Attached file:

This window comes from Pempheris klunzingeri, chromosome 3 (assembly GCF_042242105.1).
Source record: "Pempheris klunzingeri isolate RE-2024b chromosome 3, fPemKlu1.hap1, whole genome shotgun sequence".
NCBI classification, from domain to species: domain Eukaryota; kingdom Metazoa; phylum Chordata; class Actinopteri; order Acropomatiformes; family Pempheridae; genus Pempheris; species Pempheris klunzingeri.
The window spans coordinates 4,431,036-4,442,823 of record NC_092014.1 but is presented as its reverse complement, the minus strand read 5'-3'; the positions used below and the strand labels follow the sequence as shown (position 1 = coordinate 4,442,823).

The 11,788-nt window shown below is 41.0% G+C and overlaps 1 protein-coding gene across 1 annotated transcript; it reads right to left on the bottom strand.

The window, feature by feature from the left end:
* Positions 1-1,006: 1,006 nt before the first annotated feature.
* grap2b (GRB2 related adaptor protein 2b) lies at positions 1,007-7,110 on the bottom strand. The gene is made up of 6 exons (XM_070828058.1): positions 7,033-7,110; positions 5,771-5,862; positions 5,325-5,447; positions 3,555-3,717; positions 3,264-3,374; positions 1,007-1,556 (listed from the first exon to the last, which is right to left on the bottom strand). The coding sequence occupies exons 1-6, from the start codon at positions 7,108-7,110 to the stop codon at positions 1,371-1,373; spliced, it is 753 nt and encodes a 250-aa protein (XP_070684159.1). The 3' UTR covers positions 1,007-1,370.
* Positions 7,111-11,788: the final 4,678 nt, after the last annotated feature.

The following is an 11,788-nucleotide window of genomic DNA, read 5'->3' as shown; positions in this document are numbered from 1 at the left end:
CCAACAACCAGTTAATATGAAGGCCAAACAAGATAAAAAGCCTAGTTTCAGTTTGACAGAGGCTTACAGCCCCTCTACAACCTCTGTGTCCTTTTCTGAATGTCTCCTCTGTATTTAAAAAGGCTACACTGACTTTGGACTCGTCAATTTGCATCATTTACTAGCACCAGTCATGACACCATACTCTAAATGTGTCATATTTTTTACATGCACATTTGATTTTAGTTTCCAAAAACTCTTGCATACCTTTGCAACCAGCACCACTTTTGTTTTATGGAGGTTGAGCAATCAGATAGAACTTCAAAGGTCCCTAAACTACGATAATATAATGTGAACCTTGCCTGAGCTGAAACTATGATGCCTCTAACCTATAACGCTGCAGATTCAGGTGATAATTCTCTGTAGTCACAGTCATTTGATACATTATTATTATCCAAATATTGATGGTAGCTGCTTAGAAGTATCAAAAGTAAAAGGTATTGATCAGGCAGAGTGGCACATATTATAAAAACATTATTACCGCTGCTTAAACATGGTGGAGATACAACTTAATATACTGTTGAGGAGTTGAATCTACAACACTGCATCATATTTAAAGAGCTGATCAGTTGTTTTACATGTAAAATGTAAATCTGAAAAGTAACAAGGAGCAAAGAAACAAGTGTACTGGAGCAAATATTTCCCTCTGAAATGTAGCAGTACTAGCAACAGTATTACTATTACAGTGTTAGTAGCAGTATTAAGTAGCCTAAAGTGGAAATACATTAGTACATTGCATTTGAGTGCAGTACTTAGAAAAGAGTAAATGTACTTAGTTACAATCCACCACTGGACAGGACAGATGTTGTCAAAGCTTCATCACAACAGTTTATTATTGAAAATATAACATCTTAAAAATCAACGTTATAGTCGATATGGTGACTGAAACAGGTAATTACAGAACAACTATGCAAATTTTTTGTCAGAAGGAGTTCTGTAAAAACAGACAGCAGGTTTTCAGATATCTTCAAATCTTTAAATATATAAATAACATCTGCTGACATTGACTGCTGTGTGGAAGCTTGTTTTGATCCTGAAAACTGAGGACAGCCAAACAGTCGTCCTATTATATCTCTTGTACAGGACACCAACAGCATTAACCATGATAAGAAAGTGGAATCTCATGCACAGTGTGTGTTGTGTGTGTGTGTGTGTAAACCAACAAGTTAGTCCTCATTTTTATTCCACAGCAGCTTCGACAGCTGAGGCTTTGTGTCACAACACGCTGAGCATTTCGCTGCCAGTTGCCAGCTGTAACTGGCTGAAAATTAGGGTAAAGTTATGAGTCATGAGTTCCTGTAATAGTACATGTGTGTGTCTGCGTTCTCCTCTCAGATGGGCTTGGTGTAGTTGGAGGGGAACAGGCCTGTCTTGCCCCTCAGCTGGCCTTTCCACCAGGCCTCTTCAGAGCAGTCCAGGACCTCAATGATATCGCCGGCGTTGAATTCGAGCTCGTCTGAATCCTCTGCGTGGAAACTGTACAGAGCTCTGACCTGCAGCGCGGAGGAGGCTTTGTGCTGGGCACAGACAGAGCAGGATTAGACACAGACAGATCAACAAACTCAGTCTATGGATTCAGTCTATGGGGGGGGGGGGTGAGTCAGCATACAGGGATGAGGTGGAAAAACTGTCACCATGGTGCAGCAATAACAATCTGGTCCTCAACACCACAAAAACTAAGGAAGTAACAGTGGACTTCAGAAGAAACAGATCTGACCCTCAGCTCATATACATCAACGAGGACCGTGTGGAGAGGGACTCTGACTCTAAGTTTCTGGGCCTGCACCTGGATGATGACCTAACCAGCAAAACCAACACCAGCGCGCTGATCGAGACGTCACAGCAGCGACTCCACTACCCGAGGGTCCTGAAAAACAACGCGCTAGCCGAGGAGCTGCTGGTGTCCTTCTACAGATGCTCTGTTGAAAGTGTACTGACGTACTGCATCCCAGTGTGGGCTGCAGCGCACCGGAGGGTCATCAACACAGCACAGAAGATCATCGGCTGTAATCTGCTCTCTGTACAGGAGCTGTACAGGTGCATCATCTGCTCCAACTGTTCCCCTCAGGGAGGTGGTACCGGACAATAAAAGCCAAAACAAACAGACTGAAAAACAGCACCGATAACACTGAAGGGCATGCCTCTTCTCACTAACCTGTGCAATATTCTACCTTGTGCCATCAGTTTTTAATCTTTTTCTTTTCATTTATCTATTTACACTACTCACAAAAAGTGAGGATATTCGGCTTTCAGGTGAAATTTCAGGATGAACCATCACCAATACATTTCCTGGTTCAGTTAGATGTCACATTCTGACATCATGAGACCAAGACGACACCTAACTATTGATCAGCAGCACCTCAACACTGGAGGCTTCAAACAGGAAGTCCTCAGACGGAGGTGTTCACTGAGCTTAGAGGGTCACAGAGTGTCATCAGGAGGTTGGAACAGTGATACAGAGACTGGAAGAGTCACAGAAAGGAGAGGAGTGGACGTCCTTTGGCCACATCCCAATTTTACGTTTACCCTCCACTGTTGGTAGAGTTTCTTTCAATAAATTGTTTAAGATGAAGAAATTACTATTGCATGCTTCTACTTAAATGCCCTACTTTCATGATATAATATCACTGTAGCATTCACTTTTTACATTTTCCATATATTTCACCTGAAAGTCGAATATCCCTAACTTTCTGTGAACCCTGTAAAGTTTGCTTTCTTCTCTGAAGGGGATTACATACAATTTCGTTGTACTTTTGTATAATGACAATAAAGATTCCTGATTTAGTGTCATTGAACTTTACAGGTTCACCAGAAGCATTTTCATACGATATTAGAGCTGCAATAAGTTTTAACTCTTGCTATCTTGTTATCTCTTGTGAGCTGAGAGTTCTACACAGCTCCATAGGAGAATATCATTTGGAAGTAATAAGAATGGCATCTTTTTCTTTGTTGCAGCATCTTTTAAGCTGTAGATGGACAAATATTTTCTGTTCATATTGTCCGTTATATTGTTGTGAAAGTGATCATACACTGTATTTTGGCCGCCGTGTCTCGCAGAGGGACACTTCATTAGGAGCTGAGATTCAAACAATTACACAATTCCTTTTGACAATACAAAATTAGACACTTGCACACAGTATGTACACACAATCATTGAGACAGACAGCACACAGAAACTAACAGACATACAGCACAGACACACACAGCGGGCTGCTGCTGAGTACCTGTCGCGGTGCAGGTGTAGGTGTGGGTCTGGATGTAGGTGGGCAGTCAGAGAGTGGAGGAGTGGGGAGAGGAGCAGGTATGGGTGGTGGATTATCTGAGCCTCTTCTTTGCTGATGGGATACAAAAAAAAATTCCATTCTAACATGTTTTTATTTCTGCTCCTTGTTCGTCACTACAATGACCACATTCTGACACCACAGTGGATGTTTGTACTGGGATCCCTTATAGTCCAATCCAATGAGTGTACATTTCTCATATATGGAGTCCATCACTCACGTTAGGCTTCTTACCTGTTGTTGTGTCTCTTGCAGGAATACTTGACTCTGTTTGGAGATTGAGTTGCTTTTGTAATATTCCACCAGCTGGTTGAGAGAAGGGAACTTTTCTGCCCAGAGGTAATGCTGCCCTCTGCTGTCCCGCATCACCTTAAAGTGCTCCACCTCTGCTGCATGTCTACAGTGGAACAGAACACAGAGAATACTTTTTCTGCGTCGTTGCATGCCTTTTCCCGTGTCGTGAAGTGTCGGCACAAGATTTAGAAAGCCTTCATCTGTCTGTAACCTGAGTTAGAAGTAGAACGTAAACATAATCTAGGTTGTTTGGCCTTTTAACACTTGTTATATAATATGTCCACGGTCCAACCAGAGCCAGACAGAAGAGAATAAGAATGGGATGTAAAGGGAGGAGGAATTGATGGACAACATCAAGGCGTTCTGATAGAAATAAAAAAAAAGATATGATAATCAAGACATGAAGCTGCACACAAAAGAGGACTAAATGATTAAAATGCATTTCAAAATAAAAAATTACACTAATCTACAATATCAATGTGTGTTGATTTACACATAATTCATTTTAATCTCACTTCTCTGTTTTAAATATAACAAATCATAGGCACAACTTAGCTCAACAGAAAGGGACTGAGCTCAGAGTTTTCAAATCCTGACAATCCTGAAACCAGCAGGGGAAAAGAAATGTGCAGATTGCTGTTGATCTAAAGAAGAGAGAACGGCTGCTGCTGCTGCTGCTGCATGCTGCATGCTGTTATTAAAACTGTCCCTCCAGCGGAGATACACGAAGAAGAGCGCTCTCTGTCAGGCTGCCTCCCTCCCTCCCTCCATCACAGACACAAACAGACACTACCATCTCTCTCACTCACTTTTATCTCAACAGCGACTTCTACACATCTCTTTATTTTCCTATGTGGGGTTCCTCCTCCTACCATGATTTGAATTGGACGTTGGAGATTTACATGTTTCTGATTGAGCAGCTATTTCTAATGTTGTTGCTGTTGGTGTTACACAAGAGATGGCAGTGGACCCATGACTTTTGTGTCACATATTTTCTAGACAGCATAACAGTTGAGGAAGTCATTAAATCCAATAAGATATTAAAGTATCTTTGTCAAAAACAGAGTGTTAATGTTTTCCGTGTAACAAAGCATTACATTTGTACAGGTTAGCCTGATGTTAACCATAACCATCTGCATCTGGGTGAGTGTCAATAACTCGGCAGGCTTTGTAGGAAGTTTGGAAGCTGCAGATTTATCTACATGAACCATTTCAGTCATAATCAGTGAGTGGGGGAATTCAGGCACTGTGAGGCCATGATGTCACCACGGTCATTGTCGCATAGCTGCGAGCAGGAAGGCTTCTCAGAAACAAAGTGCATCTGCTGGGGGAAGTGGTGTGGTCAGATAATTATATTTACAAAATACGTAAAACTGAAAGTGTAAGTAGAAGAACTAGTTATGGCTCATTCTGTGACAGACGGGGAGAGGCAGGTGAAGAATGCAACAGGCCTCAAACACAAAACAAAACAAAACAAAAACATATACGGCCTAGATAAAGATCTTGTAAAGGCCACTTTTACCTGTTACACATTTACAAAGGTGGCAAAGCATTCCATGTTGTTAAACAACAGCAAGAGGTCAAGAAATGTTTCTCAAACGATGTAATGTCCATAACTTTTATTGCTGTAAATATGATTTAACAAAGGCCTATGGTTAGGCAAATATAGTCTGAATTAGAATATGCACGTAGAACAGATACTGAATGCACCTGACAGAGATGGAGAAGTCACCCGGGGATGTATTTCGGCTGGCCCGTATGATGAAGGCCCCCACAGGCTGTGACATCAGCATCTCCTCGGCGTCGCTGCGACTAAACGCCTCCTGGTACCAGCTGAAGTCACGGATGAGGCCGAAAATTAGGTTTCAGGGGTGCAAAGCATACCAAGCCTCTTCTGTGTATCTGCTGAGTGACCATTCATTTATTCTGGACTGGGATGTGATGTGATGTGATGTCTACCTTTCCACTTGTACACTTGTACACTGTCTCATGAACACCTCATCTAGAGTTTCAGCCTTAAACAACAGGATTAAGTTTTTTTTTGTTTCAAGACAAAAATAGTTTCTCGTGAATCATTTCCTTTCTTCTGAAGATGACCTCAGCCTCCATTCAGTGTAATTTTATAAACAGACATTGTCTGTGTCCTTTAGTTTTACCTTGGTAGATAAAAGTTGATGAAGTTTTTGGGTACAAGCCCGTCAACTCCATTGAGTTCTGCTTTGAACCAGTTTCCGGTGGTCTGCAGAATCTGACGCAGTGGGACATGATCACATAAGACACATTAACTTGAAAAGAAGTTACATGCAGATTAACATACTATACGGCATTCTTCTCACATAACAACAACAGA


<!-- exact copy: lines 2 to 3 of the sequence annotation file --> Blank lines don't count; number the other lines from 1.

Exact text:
Source record: "Pempheris klunzingeri isolate RE-2024b chromosome 3, fPemKlu1.hap1, whole genome shotgun sequence".
NCBI classification, from domain to species: domain Eukaryota; kingdom Metazoa; phylum Chordata; class Actinopteri; order Acropomatiformes; family Pempheridae; genus Pempheris; species Pempheris klunzingeri.